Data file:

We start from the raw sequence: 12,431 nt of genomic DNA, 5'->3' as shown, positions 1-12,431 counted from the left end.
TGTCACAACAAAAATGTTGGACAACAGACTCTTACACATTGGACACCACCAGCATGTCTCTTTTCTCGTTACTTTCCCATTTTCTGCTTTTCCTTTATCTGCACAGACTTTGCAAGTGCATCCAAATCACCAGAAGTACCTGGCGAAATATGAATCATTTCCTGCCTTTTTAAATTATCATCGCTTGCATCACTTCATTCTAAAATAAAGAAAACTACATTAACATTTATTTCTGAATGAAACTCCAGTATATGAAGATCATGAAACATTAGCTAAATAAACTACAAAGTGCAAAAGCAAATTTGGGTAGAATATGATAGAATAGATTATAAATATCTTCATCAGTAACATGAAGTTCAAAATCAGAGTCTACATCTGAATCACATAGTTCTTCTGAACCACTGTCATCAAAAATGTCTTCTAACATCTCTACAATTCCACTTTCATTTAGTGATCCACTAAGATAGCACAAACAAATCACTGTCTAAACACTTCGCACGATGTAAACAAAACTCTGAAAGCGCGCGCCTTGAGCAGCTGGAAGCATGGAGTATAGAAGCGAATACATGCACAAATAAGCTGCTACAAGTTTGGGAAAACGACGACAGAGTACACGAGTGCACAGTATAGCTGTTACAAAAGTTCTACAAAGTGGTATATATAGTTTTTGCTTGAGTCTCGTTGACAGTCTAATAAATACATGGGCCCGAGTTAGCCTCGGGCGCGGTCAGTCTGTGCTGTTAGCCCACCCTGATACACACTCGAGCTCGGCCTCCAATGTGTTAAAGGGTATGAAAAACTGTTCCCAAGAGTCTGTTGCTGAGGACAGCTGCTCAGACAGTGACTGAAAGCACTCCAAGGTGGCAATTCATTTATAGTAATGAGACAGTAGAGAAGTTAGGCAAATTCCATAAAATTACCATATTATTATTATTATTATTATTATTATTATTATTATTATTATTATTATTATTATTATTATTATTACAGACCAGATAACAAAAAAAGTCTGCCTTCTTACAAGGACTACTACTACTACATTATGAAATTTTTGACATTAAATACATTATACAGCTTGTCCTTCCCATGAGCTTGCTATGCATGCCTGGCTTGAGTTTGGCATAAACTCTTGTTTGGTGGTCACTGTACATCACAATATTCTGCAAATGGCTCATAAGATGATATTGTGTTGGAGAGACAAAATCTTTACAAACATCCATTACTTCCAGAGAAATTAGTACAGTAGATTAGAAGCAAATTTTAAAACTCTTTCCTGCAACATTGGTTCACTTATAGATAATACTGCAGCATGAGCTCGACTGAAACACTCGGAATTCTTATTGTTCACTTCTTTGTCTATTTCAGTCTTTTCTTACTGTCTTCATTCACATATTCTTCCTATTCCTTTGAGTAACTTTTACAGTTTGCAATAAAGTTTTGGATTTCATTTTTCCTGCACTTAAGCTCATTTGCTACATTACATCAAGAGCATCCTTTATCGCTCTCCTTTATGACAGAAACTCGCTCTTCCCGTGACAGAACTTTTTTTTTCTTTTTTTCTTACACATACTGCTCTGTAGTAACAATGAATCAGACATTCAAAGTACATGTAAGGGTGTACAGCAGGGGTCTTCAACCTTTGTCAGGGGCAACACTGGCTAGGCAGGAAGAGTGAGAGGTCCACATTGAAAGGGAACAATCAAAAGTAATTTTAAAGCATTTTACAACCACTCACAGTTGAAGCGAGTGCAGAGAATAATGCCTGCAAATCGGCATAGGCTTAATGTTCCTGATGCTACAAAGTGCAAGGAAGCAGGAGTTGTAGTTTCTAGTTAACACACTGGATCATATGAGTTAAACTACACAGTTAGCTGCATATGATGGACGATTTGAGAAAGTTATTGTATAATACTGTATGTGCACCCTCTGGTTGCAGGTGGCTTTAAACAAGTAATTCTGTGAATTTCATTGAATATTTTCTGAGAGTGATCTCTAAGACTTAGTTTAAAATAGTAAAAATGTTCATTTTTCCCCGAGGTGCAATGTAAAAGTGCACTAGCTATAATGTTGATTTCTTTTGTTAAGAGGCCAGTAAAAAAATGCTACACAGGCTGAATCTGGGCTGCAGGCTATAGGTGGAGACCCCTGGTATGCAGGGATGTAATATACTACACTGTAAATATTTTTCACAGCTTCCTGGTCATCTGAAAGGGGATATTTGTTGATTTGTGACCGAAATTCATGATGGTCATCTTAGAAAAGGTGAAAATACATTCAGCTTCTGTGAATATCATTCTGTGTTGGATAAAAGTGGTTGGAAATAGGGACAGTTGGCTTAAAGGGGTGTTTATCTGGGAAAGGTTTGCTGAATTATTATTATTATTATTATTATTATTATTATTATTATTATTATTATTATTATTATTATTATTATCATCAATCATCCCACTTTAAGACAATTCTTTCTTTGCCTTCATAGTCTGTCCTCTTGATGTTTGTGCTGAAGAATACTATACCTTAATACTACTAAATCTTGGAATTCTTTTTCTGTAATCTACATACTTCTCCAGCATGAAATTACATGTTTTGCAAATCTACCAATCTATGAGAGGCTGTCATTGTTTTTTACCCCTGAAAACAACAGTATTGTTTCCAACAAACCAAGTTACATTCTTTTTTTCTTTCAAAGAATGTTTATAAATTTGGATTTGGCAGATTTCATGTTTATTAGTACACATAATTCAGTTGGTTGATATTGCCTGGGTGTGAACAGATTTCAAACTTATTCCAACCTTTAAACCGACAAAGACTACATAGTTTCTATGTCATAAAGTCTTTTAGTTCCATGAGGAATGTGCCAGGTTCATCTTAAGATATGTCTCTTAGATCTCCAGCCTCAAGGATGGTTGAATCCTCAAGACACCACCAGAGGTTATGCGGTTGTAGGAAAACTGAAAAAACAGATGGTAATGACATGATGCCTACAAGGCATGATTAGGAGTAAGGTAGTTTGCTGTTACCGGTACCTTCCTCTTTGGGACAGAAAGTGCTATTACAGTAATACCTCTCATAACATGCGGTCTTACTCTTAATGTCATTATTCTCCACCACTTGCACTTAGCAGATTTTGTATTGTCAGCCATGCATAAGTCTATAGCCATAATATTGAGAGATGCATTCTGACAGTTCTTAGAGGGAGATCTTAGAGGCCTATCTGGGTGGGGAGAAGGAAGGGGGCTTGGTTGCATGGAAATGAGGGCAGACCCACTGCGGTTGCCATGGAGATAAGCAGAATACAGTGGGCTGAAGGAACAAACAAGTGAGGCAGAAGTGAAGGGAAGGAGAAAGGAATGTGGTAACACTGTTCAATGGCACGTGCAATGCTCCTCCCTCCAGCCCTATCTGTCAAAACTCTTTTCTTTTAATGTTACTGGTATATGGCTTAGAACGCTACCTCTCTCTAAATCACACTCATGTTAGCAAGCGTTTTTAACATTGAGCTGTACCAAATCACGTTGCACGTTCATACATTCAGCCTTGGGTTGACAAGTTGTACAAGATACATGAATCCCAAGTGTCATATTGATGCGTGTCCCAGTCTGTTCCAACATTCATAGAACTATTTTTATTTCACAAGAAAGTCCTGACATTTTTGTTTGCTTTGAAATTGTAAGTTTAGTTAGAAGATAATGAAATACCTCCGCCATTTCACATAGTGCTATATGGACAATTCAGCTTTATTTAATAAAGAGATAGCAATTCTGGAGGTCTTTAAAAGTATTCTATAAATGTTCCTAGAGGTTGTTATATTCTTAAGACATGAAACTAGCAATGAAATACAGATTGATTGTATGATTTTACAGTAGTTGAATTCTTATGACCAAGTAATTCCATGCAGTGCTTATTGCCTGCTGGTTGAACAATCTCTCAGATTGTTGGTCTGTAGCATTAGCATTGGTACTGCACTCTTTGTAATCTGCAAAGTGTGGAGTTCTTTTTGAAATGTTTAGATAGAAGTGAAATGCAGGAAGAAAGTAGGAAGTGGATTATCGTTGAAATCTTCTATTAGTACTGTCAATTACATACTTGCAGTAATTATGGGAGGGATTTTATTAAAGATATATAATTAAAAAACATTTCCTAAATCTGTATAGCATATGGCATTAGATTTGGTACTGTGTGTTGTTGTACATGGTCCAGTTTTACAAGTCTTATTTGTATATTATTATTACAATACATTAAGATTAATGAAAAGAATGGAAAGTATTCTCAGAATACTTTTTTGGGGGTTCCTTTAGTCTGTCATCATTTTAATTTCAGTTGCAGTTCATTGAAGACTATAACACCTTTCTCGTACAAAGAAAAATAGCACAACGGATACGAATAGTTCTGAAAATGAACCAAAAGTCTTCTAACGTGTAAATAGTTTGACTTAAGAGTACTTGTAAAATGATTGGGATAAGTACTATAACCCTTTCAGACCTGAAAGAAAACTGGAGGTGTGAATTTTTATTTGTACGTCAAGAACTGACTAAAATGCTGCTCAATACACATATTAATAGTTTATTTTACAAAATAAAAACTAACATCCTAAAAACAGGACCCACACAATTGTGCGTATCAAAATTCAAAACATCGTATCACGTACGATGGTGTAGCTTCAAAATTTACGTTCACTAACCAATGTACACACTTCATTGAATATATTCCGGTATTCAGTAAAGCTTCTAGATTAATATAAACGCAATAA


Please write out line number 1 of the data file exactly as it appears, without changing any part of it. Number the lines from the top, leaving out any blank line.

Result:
We start from the raw sequence: 12,431 nt of genomic DNA, 5'->3' as shown, positions 1-12,431 counted from the left end.